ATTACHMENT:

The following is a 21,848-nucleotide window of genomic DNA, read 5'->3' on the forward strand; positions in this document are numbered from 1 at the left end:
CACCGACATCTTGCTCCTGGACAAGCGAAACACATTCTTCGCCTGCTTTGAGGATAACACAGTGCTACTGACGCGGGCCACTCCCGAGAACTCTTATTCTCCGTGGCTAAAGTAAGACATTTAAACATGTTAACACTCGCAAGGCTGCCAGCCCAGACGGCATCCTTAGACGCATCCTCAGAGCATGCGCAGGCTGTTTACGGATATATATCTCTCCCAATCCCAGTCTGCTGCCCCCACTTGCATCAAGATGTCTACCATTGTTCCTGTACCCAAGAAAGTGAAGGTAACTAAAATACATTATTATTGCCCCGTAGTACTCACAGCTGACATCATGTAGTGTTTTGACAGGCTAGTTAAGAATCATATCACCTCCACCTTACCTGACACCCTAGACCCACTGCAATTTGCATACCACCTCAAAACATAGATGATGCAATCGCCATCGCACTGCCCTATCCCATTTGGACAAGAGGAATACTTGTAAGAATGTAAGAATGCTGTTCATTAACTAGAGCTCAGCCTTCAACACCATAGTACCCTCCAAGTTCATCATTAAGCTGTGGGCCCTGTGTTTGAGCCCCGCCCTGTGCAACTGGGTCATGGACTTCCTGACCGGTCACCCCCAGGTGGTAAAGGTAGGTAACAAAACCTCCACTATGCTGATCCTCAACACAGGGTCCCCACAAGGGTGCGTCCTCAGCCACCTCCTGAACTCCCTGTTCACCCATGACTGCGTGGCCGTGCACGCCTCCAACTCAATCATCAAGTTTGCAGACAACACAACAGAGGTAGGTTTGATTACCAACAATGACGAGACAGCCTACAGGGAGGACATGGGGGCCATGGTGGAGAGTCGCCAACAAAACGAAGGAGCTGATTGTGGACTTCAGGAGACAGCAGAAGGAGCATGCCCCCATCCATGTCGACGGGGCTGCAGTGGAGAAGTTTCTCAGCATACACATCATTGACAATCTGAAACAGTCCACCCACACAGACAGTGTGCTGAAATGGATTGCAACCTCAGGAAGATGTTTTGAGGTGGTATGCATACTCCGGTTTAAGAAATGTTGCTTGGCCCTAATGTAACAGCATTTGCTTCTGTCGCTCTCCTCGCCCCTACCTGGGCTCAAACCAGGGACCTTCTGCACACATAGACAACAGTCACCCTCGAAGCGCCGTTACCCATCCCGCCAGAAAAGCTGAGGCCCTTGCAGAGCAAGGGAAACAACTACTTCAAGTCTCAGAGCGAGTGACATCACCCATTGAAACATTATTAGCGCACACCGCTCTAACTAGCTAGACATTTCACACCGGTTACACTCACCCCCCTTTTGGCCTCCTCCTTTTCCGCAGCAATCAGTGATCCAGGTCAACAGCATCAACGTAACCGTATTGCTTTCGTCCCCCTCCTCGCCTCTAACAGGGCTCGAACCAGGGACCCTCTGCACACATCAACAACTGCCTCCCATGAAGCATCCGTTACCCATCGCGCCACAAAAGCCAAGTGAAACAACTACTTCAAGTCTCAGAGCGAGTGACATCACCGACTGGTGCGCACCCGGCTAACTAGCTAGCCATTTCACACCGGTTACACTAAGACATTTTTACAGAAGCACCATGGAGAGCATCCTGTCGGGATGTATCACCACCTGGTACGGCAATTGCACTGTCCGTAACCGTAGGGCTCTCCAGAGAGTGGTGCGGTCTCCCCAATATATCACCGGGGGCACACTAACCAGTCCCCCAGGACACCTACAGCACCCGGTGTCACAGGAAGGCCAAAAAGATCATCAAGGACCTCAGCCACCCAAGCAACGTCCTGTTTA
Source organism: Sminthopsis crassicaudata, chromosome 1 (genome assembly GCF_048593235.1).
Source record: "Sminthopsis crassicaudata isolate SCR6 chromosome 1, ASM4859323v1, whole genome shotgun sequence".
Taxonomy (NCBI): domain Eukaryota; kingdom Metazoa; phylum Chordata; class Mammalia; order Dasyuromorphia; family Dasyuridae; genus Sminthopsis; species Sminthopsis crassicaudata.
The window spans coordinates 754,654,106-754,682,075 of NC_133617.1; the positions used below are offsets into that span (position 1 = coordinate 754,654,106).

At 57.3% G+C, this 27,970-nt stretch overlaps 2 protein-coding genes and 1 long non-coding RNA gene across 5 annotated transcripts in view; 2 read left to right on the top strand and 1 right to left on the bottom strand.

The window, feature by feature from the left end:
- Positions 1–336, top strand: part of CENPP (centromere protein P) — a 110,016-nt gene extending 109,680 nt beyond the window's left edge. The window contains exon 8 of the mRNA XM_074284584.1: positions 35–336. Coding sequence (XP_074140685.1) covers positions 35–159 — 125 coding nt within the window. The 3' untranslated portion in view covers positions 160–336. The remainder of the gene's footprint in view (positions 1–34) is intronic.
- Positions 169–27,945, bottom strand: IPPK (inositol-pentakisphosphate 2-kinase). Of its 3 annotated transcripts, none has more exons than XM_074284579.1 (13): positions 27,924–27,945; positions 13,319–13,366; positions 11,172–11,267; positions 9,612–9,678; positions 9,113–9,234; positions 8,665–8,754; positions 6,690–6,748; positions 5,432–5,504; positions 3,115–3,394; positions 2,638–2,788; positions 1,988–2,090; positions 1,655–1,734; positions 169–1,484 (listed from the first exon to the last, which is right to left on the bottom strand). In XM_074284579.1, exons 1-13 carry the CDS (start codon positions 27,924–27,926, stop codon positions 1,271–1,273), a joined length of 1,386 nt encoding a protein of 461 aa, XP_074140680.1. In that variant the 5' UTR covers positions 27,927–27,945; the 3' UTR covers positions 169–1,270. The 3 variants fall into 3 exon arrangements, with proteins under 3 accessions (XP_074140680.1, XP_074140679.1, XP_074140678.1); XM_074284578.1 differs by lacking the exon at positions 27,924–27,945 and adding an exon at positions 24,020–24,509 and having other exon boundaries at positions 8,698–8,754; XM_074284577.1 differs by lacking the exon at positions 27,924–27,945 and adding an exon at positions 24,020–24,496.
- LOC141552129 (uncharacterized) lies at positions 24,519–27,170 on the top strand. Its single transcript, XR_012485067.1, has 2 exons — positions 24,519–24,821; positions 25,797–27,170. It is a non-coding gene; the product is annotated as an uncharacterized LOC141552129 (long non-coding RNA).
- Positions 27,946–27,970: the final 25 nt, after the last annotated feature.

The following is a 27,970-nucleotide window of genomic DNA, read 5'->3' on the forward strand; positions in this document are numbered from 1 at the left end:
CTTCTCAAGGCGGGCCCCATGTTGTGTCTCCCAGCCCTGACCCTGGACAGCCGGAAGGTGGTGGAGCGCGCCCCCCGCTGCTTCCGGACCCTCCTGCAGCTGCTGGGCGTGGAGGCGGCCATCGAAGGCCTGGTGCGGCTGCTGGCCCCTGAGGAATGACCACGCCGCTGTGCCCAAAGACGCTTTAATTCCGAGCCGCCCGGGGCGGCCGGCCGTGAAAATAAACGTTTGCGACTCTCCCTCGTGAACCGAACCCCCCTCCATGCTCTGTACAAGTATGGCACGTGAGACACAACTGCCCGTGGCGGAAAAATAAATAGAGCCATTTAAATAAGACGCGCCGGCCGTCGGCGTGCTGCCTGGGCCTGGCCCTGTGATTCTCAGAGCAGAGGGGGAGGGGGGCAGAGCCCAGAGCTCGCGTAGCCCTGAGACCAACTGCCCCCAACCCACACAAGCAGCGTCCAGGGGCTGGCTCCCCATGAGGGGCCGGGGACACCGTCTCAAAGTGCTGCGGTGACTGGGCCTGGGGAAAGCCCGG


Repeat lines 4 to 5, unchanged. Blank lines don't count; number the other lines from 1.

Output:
Source record: "Sminthopsis crassicaudata isolate SCR6 chromosome 1, ASM4859323v1, whole genome shotgun sequence".
Taxonomy (NCBI): domain Eukaryota; kingdom Metazoa; phylum Chordata; class Mammalia; order Dasyuromorphia; family Dasyuridae; genus Sminthopsis; species Sminthopsis crassicaudata.